Maybe you have a different slant on this. I would value your opinion.

    I feel we have got a dysfunctional approach to our power generation and wind generation is not all it is cracked up to be except for the big business boys.

  • admin:

    OK, I checked it out and Llandinam wind farm has been operational since January 1993 and consists of 103 Mitsubishi turbines, each rated at 300kW, giving a total capacity of 30.9 MW. They are the only Mitsubishi turbines in the UK apparently.

    These are very small turbines compared with modern machines, although the number of them does mean the loss of capacity is not insignificant – to put it in perspective, when generating their nameplate capacity his farm produces maybe a quarter of the electricity of a single fossil fuel powered station.

    Two turbine failures in 20 years is not bad IMO, but the fact that the whole farm is shut down indicates that there may be some serious problem (metal fatigue?) and perhaps the farm will never start up again. If so then it has only operated for 80% of its planned life, but this is not too bad considering it is now very old technology – turbine enineering and materials have come on a lot in the last 20 years.

    Subsidies are to kick-start the technology. As with solar, wind is rapidly reaching the point where it will be able to become self-sustaining. Power generated by onshore wind farms is expected to be on a par with fossil fuel-based generation by 2016 as equipment costs fall and efficiency increases, so I would expect to see subsidies being phased out over the next few years. Offshore wind will take longer to becomne competitive, but when it does I believe it will prove to be a very useful and robust technology.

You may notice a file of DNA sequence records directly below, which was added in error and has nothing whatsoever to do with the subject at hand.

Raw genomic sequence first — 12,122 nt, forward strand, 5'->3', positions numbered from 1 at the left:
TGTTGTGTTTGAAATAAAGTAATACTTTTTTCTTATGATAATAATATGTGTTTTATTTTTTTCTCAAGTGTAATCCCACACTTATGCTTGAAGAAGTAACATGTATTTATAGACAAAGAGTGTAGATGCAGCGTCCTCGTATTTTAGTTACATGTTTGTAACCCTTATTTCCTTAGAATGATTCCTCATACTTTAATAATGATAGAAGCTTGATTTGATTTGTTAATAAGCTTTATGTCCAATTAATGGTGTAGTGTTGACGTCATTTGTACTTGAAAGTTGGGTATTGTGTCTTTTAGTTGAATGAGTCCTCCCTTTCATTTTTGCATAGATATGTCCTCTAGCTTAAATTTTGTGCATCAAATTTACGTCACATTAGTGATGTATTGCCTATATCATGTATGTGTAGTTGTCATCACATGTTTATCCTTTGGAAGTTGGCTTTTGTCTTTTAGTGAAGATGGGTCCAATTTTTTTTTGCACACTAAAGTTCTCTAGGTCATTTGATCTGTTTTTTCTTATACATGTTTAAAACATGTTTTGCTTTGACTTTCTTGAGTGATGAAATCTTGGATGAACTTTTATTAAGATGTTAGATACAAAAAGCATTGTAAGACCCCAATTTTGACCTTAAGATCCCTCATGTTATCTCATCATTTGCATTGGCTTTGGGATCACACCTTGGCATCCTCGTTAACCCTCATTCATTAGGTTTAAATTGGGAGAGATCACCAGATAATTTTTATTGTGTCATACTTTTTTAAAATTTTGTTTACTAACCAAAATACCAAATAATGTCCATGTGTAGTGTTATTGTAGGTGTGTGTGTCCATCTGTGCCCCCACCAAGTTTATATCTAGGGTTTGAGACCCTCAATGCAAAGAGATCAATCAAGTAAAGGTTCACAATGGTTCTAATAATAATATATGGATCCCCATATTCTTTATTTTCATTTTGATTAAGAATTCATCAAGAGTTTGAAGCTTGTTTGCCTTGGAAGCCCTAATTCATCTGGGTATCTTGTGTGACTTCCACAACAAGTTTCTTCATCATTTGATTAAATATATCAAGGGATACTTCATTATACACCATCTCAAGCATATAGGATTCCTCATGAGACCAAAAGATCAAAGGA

Opponents of wind regularly cite a claimed need for 100% backup and come out with claims that turbines save no CO2. This is patently nonsense, as when the wind is blowing an equivalent amount of fossil fufel generation an be turned off or put on standby. Neither is it necessary for every MW of wind capacity to be matched by a MW of ‘back-up’ – grids do not work like that.

    I don’t know if this:

    http://www.spiegel.de/international/business/0,1518,606763,00.html

    was the Das Spigel article you were referring to, but if you read it carefully you will see that the emissions reduction paradox stems from the way the carbon market is set up, not with the technology itself.

    I don’t believe we can leave market forces to deal with our environment. However, carbon trading is a cynical attempt to pretend we are doing somethign abut the problem, and is a different issue. Wind energy is not perfect, but it is getting better and more affordable. I think it is going to remain part of our energy mix for a long time to come.